August 22, 2011

What I Was Talking About

Having read the book, I can't figure out how they made a movie out of it. But they did.

You have to figure that a guy like me, who has spent hours making what are called "speed figs" (speed figures) for thoroughbreds just to find an undervalued horse to bet on would easily fall into the system. And I did. An argument can be made that, yeah Oakland has low payrolls and they've had some great teams since Beane took over but where's the championships? - and that would be a good argument. Except the goal was to have a low payroll and still be a winner. Which they did.

Which they did... until recently; because now people are stealing their ideas - which they thought were baseball blasphemy when it got started. So now it's harder. And the thing is, the story is still going on because there really is a Billy Beane (and yes, ladies, he is "movie star" looking) and he really does run the Oakland A's and he still has computer geeks on the payroll. We call them "number guys" in horseracing. Aherrrrm...

August 09, 2011


Have to go to work in exactly one hour. The monk part of the week begins again. I veg on my 4 day weekends. No that's not true - but time seems to get away from me. It's like a mini-vacation every week but the problem is that the way things are going I'm finding more and more comfort in shutting everything out. It's an interesting head I live in.

Lately I've been thinking about batting orders. You know, because, that's important. But there seems to be a science to setting out a baseball lineup and lately I've been thinking about it. a lot. What can I say?

Relative to how you set your batting order, there are a handful of different theories about how to set a baseball lineup but the most prevalent is the one that goes...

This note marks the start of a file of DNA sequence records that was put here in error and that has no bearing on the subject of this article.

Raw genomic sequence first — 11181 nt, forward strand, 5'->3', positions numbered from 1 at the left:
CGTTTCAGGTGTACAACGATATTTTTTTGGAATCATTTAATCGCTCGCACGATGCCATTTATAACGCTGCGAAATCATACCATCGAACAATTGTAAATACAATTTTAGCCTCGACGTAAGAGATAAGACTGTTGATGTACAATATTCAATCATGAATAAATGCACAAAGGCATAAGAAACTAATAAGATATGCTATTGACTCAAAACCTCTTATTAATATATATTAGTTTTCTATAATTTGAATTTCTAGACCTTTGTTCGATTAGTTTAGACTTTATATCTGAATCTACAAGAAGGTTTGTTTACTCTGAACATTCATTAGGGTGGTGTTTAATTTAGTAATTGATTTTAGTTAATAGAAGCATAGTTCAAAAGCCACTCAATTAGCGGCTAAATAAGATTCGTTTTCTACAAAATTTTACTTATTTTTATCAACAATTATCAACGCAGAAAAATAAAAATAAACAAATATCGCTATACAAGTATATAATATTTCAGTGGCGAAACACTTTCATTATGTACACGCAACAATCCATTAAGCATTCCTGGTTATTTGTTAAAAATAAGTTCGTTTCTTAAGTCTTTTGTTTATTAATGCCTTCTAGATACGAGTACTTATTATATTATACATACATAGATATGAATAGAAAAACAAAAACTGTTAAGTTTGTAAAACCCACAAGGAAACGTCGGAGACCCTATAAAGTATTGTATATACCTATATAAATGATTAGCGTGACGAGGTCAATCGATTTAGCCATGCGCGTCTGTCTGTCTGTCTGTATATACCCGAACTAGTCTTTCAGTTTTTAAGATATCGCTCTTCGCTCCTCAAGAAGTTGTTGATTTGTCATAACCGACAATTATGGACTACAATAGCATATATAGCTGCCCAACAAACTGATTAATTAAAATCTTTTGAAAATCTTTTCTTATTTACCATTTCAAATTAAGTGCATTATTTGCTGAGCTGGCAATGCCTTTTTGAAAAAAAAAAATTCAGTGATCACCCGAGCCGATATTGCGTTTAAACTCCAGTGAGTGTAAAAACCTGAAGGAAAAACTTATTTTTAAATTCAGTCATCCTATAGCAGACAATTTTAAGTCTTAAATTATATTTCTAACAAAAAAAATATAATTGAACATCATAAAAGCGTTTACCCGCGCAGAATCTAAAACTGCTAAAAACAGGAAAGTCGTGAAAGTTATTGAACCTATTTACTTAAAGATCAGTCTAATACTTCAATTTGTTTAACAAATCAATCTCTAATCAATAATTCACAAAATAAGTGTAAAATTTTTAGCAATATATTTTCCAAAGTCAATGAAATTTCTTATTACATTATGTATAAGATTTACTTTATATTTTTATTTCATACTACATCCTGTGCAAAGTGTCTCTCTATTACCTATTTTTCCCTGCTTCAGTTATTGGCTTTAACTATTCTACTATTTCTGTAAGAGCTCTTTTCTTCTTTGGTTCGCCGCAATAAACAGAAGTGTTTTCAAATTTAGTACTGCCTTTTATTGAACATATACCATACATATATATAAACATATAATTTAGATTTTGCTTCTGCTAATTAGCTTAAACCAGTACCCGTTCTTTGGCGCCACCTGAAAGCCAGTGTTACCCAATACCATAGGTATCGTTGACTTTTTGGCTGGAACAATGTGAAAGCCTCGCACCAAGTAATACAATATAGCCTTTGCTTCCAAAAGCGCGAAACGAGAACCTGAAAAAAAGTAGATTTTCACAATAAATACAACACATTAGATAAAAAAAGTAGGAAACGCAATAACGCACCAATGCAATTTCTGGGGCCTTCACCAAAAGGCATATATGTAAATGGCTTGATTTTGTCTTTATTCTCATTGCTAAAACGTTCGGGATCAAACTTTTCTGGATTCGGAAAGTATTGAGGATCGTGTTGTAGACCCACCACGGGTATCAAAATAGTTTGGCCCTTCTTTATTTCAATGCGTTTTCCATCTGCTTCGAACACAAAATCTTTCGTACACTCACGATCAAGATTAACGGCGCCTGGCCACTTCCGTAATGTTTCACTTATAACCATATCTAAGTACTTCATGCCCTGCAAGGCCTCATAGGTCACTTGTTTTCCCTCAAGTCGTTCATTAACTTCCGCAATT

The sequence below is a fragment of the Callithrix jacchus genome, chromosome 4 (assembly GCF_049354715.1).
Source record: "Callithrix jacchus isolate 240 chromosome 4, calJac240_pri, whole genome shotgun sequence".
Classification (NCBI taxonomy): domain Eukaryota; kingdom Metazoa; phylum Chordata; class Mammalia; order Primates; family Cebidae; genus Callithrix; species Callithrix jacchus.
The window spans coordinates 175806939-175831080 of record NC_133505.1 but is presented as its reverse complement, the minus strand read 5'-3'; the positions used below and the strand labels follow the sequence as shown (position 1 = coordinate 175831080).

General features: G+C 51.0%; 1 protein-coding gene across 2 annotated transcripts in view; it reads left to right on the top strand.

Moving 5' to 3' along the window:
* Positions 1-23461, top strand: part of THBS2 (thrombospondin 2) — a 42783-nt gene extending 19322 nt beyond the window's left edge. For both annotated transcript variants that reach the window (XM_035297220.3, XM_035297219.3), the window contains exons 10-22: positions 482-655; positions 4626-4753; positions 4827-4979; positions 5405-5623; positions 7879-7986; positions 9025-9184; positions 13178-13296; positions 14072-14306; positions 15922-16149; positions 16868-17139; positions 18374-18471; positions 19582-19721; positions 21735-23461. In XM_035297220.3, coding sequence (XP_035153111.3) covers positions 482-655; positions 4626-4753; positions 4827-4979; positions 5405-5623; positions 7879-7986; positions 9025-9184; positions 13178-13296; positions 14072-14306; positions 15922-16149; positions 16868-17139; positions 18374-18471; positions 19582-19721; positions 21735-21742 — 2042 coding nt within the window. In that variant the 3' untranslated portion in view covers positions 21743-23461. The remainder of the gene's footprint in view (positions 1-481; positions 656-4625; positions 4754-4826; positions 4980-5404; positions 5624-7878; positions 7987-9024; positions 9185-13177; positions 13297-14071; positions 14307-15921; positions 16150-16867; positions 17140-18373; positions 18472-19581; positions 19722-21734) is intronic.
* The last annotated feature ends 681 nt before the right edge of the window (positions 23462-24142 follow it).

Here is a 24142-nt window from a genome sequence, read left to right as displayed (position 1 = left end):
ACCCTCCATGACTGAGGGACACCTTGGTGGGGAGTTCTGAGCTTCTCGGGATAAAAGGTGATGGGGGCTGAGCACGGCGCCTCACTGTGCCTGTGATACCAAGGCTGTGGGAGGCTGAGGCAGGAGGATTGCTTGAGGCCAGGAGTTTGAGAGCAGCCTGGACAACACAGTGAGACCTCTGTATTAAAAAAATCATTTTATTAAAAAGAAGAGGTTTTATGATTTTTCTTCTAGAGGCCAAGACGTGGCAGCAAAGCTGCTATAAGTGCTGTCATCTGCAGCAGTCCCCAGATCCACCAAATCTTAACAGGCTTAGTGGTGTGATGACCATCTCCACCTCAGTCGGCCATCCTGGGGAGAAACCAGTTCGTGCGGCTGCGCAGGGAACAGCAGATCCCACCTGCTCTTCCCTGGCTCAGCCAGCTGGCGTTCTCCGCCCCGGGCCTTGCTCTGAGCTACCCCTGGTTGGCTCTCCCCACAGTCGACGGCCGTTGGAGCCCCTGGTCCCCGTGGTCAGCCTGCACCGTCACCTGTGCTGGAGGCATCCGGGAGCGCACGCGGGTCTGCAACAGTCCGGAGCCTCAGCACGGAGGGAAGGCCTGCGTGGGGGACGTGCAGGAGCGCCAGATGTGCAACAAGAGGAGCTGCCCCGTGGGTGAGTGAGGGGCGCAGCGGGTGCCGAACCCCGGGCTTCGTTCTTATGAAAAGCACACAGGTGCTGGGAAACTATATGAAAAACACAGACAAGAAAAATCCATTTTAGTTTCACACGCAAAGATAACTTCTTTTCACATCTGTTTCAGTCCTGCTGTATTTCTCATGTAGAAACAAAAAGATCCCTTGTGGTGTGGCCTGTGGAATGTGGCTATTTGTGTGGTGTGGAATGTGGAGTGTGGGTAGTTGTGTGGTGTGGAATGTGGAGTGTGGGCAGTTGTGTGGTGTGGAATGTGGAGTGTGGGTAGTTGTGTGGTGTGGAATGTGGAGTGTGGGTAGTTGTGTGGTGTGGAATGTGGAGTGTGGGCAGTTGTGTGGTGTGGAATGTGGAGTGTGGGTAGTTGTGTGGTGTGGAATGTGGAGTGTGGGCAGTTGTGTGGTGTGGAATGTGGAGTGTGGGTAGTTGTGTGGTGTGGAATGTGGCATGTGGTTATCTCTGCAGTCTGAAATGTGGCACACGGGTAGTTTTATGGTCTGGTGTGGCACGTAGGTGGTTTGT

1. Best speed. Low strikeouts.
2. Hit and run guy, some power OK, low strikeouts.
3. Your best all-around hitter. Hits to all fields.
4. Your Home Run guy. RBI's.
5. Second best Home Run guy. Usually a lower batting avg. than #4, but power.
6. Usually lower avg. and power but reliable under pressure.
7. Lesser version of #6
8. Most often slowest, a lot of times the Catcher to spare his legs. You get what you get.
9. In the National League, this is 99.999% the Pitcher unless the manager is Tony LaRussa. In the American League there's two lines of thought - this is either your worst hitter or your "second lead off man" with good speed but hits for a lower avg. than your #1 guy.

And this is pretty much how it has been since time immemorial. And you don't screw with the old heads in baseball, they know best and they know everything and they know it all much better than you, especially if high school was as advanced a level you ended at.

What I've been thinking, though, is that this is bullshit. The standard baseball lineup only really makes sense if every inning you start with the number 1 guy again. Because by the second or third inning the guy who will be batting first for you isn't your best speed and may be your slowest guy. So unless you start every inning from the top THE FIRST INNING IS THE ONLY POINT OF THE GAME THE LINEUP REALLY MATTERS.

And as the game progresses the lineup becomes less consequential. At any given inning any player may be asked to start things off, and the #1 lead-off man could really only lead-off once the entire game. Worse than that his speed is often negated by the conditions of the game. For example if the #8 batter gets on base and the #9 batter makes an out and fails to advance him, your best speed guy, should he get on base, can only go as far and as fast as the guy ahead of him. A single by the #2 batter in this case may only send your slow Catcher to 3rd, forcing your speed guy to stop at 2nd.

Anyway the point being is that as the game goes on you never know where in the lineup the next turn starts.


So what you're doing is giving more at-bats to good players, but not your best players. Objective reason will tell you that the #1 batter will come to the plate more times than anyone else. So to put a speed guy / singles hitter in that spot immediately cuts down your chances for getting the most out of your talent. If you put your best hitter in the lead-off spot, regardless of his speed, he will bat more times than anyone else during the course of the season, which improves your overall offense immediately.

There, that's a half hour of baseball. I've got to make my lunch. See how interesting it is in my head? Yeah right.

I'm going to do more on this. But for now, we've established rule #1. Your best hitter (the guy you usually place #3) should be your lead-off man. The whole idea is getting on base and putting pressure on the other team.

More to come...